People are always asking what the “hot” collectible item is at the moment. This question's answer can shift almost daily. Collecting is in itself up to each person’s own taste. Over the years many items have become hot for a few weeks, few months, even a few years. Sometimes things become popular due to their age. I subscribe to the "Mountains and Valleys" theory of collecting. I apply this theory generally to the toy collecting field but it could also be applied to other collecting fields. This theory is simply based on common sense. When an item is first sold, it is at the high point of the value of the item. After it is sold, it plummets in value either from removal from it’s original packaging (which is a whole other topic for later discussion), or simply because it becomes used, played with, or displayed. As the years go by, the value continues in a downward spiral, the speed of the fall based on several factors, including how much wear or abuse the item gets, lack of popularity, and if the original packaging is still available. Eventually the value of an item bottoms out and the price stays about the same. Depending on how popular the item was at the time of initial sale, or what event, person, or place it is based on, will determine once again how fast the value may begin to climb. Back in the mid 1980’s. the Star Wars Craze had subsided, and Star Wars toys and items could be picked up generally for very little investment. Many toys still were on the store shelves at huge discounted prices. Wholesalers were shunning any new items offered and the overstocks and unsold products were being dumped on the closeout markets. Savvy investors began acquiring these caches and putting them away. A few short years later, new Star Wars related cartoons and movies were put in the front of the public, and the popularity of the shows began a new fuel for the collector’s fires. These old stock items began rising in price, especially mint in packages and the items that were difficult to locate back when they were first introduced. Boxed Star Wars dolls, such as Bobba Fett, Luke Skywalker, Darth Vader, Chewbacca, and Princess Leia began escalating at a breathtaking pace. Dolls that had sold just a few years before at closeout prices suddenly were bringing one hundred, two hundred, or more depending on the character and the condition of the packaging. As the craze continued, the boxed items began petering out and collectors began paying huge sums fot the loose out of package dolls, toys, and items. Demand was high and the supply was somewhat limited. Dealers were scouring garage and yard sales, estates, auctions, flea markets and shows to pick up that one item to sell for a big profit. Then the fire began to cool and the prices started to level off again. Economic news dampened the collector’s ardor, and then reality set in, people had no money to buy those cute toys anymore. Thus we have a mountain (higher price), a valley (lower price), a mountain (higher price), and finally a valley once again. These highs and lows are regulated according to many different factors as I have pointed out, and there are many other things that can shake the markets up. I have always subscribed to the mantra: buy things I like, I want, and I keep, and the price becomes secondary to entire equation. The previous thoughts can be applied to almost any kind of collectible. The hot item of today could very well be the dog of tomorrow. Stop worrying about what is “hot” and concentrate more on what you personally like, and you will not go wrong.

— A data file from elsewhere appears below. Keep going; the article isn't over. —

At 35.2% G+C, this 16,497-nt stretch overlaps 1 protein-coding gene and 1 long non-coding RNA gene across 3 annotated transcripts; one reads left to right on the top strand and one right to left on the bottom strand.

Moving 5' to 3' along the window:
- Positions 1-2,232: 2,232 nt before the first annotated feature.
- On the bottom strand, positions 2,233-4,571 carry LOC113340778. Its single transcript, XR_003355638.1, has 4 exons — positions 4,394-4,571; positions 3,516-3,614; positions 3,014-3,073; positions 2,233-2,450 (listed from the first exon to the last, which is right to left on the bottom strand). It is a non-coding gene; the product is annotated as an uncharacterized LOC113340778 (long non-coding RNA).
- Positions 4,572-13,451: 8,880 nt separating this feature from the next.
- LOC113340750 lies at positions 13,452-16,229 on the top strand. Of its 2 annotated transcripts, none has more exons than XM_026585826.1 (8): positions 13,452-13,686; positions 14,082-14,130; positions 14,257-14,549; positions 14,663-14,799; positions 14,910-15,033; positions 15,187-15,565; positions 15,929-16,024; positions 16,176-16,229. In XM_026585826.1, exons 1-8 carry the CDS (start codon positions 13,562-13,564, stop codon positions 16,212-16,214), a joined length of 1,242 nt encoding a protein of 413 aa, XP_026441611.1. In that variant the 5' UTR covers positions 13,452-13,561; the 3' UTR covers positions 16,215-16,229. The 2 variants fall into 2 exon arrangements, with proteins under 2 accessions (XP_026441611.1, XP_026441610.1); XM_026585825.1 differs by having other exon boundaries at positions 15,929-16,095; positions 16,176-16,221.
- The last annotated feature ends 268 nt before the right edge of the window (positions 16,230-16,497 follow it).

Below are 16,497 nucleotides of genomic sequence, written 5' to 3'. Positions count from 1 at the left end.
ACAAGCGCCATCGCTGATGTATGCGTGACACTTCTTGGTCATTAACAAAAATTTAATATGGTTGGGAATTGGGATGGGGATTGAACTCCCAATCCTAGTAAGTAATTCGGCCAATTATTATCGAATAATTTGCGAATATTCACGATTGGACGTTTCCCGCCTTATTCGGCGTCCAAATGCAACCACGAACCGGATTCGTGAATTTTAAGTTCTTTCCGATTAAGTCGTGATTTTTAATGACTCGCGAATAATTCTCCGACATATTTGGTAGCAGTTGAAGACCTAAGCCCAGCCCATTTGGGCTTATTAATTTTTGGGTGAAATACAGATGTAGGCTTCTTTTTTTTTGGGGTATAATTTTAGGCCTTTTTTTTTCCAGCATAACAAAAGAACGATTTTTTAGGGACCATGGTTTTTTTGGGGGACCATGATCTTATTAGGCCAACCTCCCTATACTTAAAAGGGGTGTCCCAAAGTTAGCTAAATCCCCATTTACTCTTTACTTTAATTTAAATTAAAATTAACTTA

There are a large number of ways to find that special collectible item. One of the best ways is to peruse your local papers for auctions, yard sales, garage sales, and shows. When deciding to go to sales, remember that the early bird truly gets the worm. If possible find out when the sale starts, and be there when they open it up. Most of the best items are sold within the first hour of a yard or garage sale. Getting to auctions early is also beneficial. You will be able to park closer to the sale, and thus save yourself some steps when bringing items you get back to your vehicles. Another benefit for early arrival to an auction is that you have plenty of time to look over all of the items selling , noting any damage, missing parts, or incorrectly labeled items. You can then decide how much the item is worth to you and establish what you want to bid up to for an item. It is best to write down the items you want, how much you are willing to pay, and then when it comes time to bid stick with your maximum bid. Do not get carried away and bid once more because you think the other bidders are done. This is one of the biggest mistakes at auctions, is regretting yourself because you over bid. Sometimes auctions will include family members who will bid up an item either to get a better end price, or simply because it holds a dear memory that is more important than the cost of the item. At garage and yard sales look over all your purchases before you buy! Generally these kind of sales, every item is sold as is, no refunds of any kind. Sometimes you will find a seller who is less than completely honest, and will hide a crack or chip under a price tag, or place damaged items in darkened areas of the sale to make it harder to see the flaws. Again buyer beware! Most people are generally honest and if they think of it, will point out flaws to the buyer, but some either forget, do not know, or simply want it sold. I will be posting other tips on buying things in the near future, Happy Hunting!